Model Me Kids seems like a great company that makes great products for children with social issues, including those with Autism Spectrum Disorder (ASD). I first learned about them by downloading an app for the ipad called Model Me Going Places, which I will review here first. (My next post will be about their DVD with the same title.)
This was one of the first apps I downloaded for Quentin, because I had read a review of it somewhere online (I can’t recall where, but check out my resources page, as it was probably from one of those sites.) Why did I download it? Well, for one, it was free. But I don’t download apps frivolously – not even free ones. I had done my research here, and knew it could benefit him.
If you have been reading along, by now you know that Quentin is motivated and stimulated by visual imagery. I was looking for social stories to get him through some of tougher experiences he has with day-to-day life. One of our hardest public episodes is getting his hair cut. It is a grueling experience for all involved: the hairdresser, his parents (it takes both of us to hold him down), his sister (who has to witness this and cries throughout because she is already hypersensitive), anyone around watching, and, of course, Quentin. My boy is particularly sensitive around his head – his ears being the most sensitive. So we let Quentin’s hair grow out for about as long as we (and he) can tolerate it, and then send him to the most tolerant hairdresser we know to get the job done. Her salon is one chair behind a curtain at the back of a small toy store in Brooklyn. She has the typical DVD set-up, but that doesn’t do enough to distract him. Neither does the ipod or any tech device for that matter. It ain’t a pretty sight, but he always comes out looking cute, by some miracle.
Anyway – Model Me Going Places is a series of social stories on the ipad (or iphone), and there is one about going to the hairdresser. It shows the story scene-by-scene. Because Quentin loves photos, and he loves controlling them on a touchscreen, I knew this would be the perfect app for him.
As I may have mentioned before, at the moment Quentin’s ipad is being reserved for one specific purpose – as a reinforcement (or reward) for him going poop on the potty. It’s a powerful motivator, and he really is progressing, knowing that he can always get his favorite tech toy if he does the deed. So we are limiting the ipad to that event only – otherwise it is kept on a high shelf which he can’t reach.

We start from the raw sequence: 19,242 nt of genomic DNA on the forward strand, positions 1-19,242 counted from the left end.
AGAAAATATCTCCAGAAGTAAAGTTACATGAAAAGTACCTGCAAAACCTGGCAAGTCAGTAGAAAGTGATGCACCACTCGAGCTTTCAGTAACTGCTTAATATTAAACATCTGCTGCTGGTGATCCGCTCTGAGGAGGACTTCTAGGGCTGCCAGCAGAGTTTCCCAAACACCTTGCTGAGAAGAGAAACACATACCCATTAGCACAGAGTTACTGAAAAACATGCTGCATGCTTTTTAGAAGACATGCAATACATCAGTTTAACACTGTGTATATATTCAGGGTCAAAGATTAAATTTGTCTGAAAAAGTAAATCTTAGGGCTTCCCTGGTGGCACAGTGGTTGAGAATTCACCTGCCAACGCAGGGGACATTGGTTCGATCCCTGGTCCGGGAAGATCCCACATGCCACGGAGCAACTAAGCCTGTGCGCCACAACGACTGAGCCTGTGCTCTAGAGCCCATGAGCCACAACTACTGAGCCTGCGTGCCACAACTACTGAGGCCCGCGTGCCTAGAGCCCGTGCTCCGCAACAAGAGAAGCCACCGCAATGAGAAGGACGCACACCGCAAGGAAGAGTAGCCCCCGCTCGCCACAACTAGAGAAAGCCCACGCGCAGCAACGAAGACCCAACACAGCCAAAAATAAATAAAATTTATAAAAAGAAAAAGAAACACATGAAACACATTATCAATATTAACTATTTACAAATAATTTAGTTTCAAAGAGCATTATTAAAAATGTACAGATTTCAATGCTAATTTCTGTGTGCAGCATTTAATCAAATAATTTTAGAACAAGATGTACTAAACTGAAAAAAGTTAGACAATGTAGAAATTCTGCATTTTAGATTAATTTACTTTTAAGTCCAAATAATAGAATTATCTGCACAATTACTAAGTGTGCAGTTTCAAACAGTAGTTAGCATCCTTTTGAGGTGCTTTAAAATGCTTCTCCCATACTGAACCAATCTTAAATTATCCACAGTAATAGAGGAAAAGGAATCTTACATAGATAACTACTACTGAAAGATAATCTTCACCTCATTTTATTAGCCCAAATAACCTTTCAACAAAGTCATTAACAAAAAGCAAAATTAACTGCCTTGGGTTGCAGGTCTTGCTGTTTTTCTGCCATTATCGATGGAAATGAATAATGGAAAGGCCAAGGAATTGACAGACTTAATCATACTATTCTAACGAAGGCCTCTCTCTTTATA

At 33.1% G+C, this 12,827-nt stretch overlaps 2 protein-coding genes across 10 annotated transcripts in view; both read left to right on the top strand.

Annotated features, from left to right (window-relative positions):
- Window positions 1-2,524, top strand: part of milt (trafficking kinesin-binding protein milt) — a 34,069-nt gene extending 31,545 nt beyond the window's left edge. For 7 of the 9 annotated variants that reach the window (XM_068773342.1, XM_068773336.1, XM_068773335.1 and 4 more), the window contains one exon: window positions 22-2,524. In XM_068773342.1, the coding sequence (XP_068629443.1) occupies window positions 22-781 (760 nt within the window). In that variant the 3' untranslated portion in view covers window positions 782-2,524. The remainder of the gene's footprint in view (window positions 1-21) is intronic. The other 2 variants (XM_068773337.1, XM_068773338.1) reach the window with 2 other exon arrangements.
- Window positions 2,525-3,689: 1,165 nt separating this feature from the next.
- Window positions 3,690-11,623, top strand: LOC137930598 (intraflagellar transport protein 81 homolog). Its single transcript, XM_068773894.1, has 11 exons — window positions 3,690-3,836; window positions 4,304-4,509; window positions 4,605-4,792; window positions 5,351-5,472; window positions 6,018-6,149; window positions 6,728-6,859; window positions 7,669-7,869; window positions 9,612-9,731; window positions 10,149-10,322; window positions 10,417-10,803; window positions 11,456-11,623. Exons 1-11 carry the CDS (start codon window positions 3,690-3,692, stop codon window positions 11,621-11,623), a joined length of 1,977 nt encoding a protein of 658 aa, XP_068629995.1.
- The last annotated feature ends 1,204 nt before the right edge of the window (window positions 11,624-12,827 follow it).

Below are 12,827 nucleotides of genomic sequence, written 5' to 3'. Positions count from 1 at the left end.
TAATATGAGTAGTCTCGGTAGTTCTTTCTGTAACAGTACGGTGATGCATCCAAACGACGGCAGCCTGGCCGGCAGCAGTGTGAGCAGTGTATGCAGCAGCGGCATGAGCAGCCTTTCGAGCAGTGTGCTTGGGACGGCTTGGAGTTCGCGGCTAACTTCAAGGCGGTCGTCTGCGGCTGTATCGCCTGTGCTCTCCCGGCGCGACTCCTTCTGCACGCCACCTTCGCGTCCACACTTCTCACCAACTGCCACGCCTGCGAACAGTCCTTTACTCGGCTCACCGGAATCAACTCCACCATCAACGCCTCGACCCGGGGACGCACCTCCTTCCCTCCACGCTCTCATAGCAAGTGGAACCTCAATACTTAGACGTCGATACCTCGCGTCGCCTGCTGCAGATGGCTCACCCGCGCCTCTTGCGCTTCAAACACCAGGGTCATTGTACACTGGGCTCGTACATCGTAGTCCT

However, when Quentin does indeed go poop on the potty and he is rewarded with the ipad, Model Me Going Places is one of the first apps he goes for. I think the fact that it is a series of photos really appeals to him. The app has a choice of six social stories: Hairdresser, Mall, Doctor, Playground, Grocery Store, and Restaurant. There are arrows to show how to navigate to the next screen, which Quentin quickly picked up on. The story is written in words at the bottom of the screen, but when you touch the screen it “reads” the text for you.
Unfortunately, Quentin likes to stim on visual images, and he doesn’t have much patience for the voice-over narration. In other words, he just keeps pressing the arrow keys to advance the stories or move back to a previous scene. It’s unclear if this app is actually teaching him anything, however it does hold his interest. He has visited each episode more than once, and likes to go back-and-forth to see all the pictures. He pauses at some, but then goes quickly through others. I allow him to guide himself – because actually, he wouldn’t let me interact with him at all with this app, so I have no choice. So while it cannot be used as effectively as I’d like it, I would say that it is one his favorites, and I think there might be a reason he is learning from it.
In my next post I will review the DVD, and continue with how the “Hairdresser” episode seemed to have an impact…